By telling these journalists that simply demanding their basic rights makes them biased implies that those who oppose the oppressive systems deep-rooted in our society are untrustworthy. This also subconsciously tells the general public that people who belong to a minority group are incapable of fair and honest reporting if they advocate for their own rights. 

As Gina Baleria states in a Poytner op-ed, “The ‘facts’ and ‘truth’ that have generally been deemed objective are actually centered on a mainstream, white, male, able-bodied, cis-gendered perspective— not actually objective or neutral at all.”

BIPOC, LGBTQ+ persons, women, immigrants, religious minorities, and people with lower socioeconomic status have faced oppression for hundreds of years. Each of these groups include journalists. Telling a journalist who belongs to any of these groups that they cannot protest for their rights upholds systemic oppression.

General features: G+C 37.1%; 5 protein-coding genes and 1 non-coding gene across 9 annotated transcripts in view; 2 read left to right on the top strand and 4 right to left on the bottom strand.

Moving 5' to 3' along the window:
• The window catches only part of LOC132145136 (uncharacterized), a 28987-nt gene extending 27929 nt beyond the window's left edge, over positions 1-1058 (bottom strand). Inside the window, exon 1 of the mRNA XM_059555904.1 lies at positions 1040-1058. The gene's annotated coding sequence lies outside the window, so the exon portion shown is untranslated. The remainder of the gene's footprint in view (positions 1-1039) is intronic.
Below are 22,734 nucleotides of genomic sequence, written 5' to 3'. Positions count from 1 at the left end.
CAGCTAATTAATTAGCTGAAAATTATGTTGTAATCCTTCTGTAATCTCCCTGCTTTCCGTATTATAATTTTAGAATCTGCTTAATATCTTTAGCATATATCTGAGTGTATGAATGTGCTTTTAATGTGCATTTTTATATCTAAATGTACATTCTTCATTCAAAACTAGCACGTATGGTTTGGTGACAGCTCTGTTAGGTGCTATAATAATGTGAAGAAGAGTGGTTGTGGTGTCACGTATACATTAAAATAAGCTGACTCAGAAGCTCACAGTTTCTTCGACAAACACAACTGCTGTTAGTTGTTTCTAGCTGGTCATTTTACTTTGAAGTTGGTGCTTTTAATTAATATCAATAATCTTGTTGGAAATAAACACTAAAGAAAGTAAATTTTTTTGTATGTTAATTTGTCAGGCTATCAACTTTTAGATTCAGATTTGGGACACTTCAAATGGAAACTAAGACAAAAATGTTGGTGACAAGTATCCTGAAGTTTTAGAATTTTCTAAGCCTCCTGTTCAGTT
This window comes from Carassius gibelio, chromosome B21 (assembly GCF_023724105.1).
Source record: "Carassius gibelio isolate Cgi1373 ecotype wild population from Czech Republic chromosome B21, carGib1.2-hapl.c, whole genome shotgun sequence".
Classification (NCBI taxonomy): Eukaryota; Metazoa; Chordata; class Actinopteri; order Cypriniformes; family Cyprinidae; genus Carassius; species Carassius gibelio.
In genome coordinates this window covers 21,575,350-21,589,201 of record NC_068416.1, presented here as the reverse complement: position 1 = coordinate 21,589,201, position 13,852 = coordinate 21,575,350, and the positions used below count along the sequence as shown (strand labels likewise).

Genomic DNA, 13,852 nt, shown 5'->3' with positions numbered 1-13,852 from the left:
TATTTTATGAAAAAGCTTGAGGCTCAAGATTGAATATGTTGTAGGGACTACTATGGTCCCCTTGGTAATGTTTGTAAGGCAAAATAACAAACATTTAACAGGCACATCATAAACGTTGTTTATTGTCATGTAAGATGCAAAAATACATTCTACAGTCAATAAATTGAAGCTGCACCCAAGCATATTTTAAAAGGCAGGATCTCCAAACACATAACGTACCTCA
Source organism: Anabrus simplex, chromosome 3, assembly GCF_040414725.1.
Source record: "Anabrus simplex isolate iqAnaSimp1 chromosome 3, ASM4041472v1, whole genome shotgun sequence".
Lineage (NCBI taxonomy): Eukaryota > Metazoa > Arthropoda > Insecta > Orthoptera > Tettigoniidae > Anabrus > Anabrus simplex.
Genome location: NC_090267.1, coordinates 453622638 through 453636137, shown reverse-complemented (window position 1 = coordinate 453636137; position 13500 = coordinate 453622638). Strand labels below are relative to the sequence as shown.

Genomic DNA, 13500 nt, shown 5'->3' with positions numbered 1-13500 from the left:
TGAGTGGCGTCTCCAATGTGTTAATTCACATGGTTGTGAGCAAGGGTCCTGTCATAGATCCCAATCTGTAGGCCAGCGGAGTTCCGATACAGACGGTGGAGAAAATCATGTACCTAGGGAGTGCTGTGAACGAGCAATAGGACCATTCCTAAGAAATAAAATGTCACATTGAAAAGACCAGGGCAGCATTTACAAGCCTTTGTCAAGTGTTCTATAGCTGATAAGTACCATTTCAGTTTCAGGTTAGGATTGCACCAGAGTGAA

As a queer woman, and a journalist, I write objective stories all the time, like my coverage of the Disclosure panel, Boston Ballet, and alum profiles. Does my sexuality or my gender determine whether or not the story I wrote is truthful, unbiased, and objective? If not, I should be able to go to a Pride parade. If not, I should be able to attend a women’s march. 

I should be allowed to stand up for myself, for others, and for what is right, especially at a time when hate crimes are on the rise. The truth is systemic racism, classism, sexism, transphobia, homophobia, anti-semitism, and xenophobia are major problems in our society, and have been since the beginning of time. So, why can’t we convey these issues for what they are and not pretend otherwise for the sake of readers’ guilt? If not in print, why can’t we do this in our own lives?